and sorghum lines that are tolerant to the aphid,   

so we're a lot more comfortable with that,

and I think  the producers in the state have switched over to a lot  of those that they know are going to be less susceptible  to the aphid.

  So now we're getting into some other things.

  Down south it was really important for them to look at insecticide seed treatments.

>>> We didn't know if they would work up here and so,

after a couple years, it's like, 

"Well let's take a look and see if they benefit  "our producers up here," and so we've done that.

  Then we started getting questions from some of the producers of forage sorghum, that stuff that grows this tall.

  And they don't have as much support for getting research,

 so we are at least trying to look at  how those forage varieties tolerate the aphid,

and how to control it.

  One of the things that,

for us, is important is we know that getting good thorough coverage to the crop  is important for controlling the aphids, 

and it's a much more of a challenge with forage sorghum as it is with short grain sorghum like this, 

so we're gonna start looking at that.

We actually have a research project  looking at that this year.

>>> So this will, the questions will just evolve.

>>> They evolve, yes.

>>> The research will follow suit? 

>>> Yes, yes.

  We're all in the business of answering questions that producers generate,

and trying to come up with answers for them and solutions.

  This January we're gonna be meeting in another,

  in St. Louis from all the southeast entomologists,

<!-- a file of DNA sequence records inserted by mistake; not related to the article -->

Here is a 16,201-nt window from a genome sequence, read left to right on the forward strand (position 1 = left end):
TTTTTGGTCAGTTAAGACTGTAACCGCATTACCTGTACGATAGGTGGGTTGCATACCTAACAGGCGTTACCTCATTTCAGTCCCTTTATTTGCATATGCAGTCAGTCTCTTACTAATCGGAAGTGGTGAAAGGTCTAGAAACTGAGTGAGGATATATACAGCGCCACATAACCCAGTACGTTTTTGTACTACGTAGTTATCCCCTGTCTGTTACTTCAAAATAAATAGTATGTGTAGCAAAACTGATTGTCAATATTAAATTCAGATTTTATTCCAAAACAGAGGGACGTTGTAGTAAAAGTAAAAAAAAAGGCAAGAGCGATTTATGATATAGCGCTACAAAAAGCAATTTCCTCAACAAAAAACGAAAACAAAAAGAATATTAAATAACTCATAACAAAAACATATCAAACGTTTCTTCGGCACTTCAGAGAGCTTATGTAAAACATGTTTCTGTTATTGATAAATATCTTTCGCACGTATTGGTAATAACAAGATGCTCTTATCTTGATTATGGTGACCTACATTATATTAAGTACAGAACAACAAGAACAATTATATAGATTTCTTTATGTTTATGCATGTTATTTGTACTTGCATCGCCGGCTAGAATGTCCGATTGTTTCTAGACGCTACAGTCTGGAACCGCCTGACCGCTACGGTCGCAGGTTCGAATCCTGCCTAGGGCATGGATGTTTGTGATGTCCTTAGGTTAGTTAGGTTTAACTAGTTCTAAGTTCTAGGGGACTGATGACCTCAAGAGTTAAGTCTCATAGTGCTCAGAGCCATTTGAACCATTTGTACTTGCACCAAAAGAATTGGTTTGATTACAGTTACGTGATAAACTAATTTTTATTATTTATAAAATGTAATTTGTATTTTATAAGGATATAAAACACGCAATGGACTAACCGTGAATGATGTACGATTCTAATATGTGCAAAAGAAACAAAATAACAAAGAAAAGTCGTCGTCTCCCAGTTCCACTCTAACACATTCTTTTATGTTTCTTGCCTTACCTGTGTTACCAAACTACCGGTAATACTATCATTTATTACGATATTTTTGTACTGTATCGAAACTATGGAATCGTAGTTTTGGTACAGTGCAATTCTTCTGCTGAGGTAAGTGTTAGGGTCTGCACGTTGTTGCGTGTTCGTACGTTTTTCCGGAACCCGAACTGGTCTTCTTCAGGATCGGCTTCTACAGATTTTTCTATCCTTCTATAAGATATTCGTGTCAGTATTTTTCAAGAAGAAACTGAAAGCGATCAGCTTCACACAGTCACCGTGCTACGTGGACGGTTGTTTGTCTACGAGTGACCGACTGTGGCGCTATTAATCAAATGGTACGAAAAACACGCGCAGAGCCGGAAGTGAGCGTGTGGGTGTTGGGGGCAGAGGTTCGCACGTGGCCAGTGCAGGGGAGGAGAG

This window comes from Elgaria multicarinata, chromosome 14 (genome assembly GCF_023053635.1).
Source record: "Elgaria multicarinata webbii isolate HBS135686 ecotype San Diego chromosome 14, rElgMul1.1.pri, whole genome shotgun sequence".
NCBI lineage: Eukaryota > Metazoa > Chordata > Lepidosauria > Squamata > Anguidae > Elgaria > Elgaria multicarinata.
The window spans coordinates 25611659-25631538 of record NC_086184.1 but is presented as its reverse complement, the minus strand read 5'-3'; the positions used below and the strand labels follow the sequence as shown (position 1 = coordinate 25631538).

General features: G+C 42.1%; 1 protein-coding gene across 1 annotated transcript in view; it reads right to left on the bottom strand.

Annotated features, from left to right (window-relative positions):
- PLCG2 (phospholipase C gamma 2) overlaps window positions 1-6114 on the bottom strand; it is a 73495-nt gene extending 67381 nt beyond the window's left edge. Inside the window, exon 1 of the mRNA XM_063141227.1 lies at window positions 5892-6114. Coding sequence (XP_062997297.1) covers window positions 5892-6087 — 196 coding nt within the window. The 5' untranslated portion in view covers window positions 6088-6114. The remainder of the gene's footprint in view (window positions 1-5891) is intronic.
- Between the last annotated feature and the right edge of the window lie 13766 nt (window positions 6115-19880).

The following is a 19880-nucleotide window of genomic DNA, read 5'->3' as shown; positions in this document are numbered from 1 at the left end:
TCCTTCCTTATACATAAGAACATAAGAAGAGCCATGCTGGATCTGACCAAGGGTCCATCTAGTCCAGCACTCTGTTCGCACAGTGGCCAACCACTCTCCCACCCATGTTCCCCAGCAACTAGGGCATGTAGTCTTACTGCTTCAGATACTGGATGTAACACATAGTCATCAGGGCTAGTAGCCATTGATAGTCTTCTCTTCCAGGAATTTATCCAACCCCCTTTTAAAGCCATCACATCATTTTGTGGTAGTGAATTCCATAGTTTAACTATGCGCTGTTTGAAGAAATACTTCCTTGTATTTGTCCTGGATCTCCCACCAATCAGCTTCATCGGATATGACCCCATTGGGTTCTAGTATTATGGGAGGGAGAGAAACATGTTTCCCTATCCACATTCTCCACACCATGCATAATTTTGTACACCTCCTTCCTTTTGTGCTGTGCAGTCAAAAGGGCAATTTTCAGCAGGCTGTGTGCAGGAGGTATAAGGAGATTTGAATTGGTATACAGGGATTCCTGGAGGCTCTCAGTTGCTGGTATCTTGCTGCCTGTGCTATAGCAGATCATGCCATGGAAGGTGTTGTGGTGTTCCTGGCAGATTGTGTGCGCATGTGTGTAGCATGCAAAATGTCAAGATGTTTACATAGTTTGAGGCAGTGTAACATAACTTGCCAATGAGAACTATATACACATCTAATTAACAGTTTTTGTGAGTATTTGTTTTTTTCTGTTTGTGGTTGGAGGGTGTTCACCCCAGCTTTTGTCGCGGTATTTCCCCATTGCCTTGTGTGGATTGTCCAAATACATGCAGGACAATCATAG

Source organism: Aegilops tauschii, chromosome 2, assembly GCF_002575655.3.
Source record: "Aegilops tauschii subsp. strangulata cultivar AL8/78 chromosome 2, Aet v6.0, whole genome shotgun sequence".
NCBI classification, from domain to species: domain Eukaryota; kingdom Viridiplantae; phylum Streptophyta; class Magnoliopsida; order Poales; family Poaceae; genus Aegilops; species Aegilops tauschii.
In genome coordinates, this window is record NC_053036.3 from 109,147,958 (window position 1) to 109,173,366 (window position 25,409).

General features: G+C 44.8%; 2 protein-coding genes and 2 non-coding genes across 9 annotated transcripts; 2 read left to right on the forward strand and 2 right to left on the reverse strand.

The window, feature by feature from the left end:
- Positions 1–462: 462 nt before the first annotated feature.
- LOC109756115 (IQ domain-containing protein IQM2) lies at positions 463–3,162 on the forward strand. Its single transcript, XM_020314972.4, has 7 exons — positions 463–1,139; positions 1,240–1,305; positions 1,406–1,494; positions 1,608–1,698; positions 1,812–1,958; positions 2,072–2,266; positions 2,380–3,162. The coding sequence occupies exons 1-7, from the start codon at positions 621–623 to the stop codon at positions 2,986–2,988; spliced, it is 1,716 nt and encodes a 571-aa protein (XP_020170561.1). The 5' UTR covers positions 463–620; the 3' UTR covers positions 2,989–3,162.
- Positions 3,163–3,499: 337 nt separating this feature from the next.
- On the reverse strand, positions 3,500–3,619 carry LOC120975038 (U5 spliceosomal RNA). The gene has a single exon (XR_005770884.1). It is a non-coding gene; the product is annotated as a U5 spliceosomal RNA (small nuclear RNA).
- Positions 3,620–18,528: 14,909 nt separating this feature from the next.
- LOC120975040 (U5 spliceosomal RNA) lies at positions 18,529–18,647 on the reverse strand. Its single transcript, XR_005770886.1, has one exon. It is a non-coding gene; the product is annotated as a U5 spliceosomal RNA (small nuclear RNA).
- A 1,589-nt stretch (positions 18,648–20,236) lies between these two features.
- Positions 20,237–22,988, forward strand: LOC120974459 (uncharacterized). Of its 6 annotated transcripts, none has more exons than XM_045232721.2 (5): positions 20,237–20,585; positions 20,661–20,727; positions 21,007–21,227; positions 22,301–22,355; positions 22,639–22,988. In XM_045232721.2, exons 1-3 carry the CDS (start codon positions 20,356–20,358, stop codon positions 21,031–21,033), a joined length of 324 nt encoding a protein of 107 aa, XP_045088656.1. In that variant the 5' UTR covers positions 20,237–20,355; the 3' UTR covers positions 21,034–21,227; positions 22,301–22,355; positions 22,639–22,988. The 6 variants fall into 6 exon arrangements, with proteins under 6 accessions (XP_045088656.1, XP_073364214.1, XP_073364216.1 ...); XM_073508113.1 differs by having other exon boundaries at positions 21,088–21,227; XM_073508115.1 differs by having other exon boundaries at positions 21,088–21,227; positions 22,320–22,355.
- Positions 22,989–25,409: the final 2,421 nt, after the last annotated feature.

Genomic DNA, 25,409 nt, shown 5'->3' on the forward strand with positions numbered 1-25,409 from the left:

and we'll get together and exchange ideas 

and exchange what we learned this year.

>>> Well as you come up with solutions,

of course  we're happy to pass it along to the producers of Oklahoma.

  Tom, thanks for your time today.

  (bouncy music)   

 

Mesonet Weather

>>> Good morning, everyone.

  One more week with me at the helm, Al's still gone.

  I'm sure everybody's anxious for Al to come back, 

but until then you're still my captive audience.

  And of course we're gonna start out,

 as usual, with the drought monitor report.

  So let's take a look at the map and see what we have.

  Well what we have is pretty simple,

we have a drought  that continues to grow during the summer months with the heat

and the diminished precipitation.

  We do see that the drought's strengthening  across far west-central Oklahoma, 

and also central up into north-west Oklahoma, 

so those are two areas, of course, to look at.

  And those areas in yellow, the abnormally dry conditions, 

those are areas where drought is trying to develop, 

so we need some rain, of course, as always.

  And those are the areas we're gonna keep watching.

And again, we show this about every week, 

but the departure from normal for the last 60 days, 

we can see those areas in the darker orange and red, 

where the deficits are continuing to grow from four to  nearly seven inches across parts of central Oklahoma.

  Around four inches out in far west-central 

and also up into north-central Oklahoma.

  Last week we showed you the mesonet soil moisture.

  Now these maps show the extent of topsoil   

and subsoil short or very short of moisture according to the USDA.

  And as you can see,

61% of the topsoils in Oklahoma considered short or very short of moisture.

  That's easily reflected also in the mesonet data.

  Now the subsoil,

 that's up to 67%  short or very short of moisture, 

so that's continued to increase  as we've gone to the summer.

  Again, that's from the USDA,

generally from your local FSA, NRCS,

and other folks such as that in your counties.

  So if we take a look at the precipitation map, 

we see increased odds of above normal precipitation amounts for that three-month period across central,  south-central, and south-east Oklahoma.

  A little bit lesser up into the north-western  and north-central and eastern parts of the state.

  But better chances of above normal precipitation amounts down there across the southern portions of the state.

  Now of course those white areas, that's where above normal, 

below normal, and near normal probabilities  are all just about equal.

  So basically a punt by the climate prediction center.